Posts tagged with 'China'
8 February 2013 by Lucy
Most of us have already celebrated the New Year, and enough time has passed that we have made – and broken – New Year’s resolutions a plenty!
If like me you’ve taken a while to get started with your plans to start a new fitness regime or take up a new hobby, why not have another crack at starting a fresh this Sunday, with the dawning of the Chinese New Year.
2013 is the Year of the Snake, and World Museum can certainly boast a lot of snakes in its collections. You can visit the Clore Natural History Centre to see some of the snake specimens and skeletons on display, or have a look at our online collection if you really want to have a good nose at what’s in our stores. Read more…
21 December 2012 by Karen
Galleries are fab places during the Christmas holidays. They’re quiet, uplifting, not the television, and you leave feeling slightly virtuous before returning to the orgy of chocolate and booze that has been your diet for most of December. And in the case of our venues, they’re totally free.
If you wander to the Walker this festive season to catch the John Moores Painting Prize before it closes on 6 January, you’ll no doubt see the rather large and rather excellent prize winners from the John Moores China exhibition. These are just five of the 63 pieces from the Shanghai exhibition, all of which are featured in the Chinese exhibition catalogue. In the spirit of festive generosity we’re giving away this Chinese catalogue for free to anyone who buys a copy of our own John Moores exhibition catalogue. Read more…
23 November 2011 by Gemma
Main sail before treatment and junk after conservation
The conservation of the Chinese junk from Swatow is now complete. Being such an interesting project, I will briefly share the treatment processes which have transformed a dirty, unstable model, back to its original beauty.
Firstly the hull and wooden components required cleaning. The model was vacuumed to remove any loose dirt on the deck and inside the bulkheads. After testing to find the safest, and most effective cleaning materials, the hull was cleaning using detergent in deionised water, which made a huge difference to the models appearance, as the shine of the wood oil can now be appreciated. The painted surfaces on the model were carefully cleaned using saliva, which is a surprisingly effective cleaning material. Read more…
Ship models have been made for centuries, representing changes in style and function of ships and boats, all around the world, making them such interesting objects! My current project in ship and historic model conservation illustrates this point well, as it is a model of a Chinese junk. A “junk” is a ship from China, and as you can see they are most unlike the European ships we are used to seeing. This project represents a challenge as the historical context of objects is an important consideration when conserving objects, and I had no knowledge about junks prior to starting the project. Read more…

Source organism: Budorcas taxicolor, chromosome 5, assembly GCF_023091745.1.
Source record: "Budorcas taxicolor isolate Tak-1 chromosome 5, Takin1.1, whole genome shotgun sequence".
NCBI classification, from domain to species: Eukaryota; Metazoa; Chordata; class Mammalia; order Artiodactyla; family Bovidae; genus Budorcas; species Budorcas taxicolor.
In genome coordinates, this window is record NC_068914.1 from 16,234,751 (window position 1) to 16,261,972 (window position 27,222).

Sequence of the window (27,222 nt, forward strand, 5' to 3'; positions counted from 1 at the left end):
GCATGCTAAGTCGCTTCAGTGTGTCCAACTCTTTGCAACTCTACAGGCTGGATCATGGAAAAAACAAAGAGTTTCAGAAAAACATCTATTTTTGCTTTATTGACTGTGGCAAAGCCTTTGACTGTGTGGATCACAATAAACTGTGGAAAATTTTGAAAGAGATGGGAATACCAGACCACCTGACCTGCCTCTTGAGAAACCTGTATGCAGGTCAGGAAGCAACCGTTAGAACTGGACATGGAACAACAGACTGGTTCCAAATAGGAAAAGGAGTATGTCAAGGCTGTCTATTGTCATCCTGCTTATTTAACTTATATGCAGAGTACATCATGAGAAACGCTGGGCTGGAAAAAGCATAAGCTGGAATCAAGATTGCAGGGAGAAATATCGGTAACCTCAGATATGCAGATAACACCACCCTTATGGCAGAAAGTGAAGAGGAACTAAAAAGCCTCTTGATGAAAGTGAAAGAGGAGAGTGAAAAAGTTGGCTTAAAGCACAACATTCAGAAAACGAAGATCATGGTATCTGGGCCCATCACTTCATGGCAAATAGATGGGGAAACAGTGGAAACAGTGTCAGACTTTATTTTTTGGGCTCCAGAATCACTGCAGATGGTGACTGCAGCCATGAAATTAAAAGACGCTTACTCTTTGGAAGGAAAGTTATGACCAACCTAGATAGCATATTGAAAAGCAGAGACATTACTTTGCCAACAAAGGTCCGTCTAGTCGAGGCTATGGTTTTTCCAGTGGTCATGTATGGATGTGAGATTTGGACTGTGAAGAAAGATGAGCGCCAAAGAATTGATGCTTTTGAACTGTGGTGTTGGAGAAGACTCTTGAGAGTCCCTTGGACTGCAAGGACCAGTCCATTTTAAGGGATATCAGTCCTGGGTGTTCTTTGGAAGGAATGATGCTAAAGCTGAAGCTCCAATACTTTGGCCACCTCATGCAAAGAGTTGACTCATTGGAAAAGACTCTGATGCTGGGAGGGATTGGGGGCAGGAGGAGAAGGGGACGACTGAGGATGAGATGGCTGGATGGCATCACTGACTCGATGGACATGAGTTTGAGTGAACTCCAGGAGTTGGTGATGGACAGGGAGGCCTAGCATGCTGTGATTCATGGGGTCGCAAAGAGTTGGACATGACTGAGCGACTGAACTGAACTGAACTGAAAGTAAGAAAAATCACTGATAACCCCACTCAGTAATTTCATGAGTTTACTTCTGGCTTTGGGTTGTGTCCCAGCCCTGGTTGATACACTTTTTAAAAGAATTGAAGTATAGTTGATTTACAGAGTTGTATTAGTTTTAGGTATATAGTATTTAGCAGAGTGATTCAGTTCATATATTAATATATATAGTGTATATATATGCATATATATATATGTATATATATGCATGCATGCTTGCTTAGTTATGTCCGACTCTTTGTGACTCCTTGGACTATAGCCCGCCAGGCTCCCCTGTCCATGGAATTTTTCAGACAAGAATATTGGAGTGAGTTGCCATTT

7 July 2011 by Eleanor
National Museums Liverpool’s conservation studios have been a hive of activity over the past few months, as conservators have been busy preparing objects for the new Museum of Liverpool, which opens in just 12 days’ time.
Recently I have been lucky enough to conserve a number of handheld fans which will be exhibited in the new museum’s Global City gallery. When I found out that I would be conserving fans, I expected to encounter paper and perhaps some plastic or wooden sticks, but I was in for a much bigger treat! Lacquer, ivory, tortoiseshell, silk, feathers, gold pigment and mother of pearl were just some of the materials that I came across. Read more…
30 June 2011 by Lucy
How much do you know about your parents and grandparents?
Bernie, Denise and Sun Yui worked with us to find out more about their families who feature in a new interactive Family Tree displayed in East meets west – The Story of Shanghai and Liverpool, part of the new Museum of Liverpool opening on July 19th.
Copies of marriage certificates, passenger lists and trade directories have been put together in a visual log that will provide visitors with plenty of ideas on how to track down family members past and present. These personal stories took us to archives in Shanghai where researchers tried to trace the participants’ Grandfathers – Sow Loo, Ching Ming and Leung Ngau. Read more…
Seventy years since the May Blitz, the spirit of Pitt Street lives on.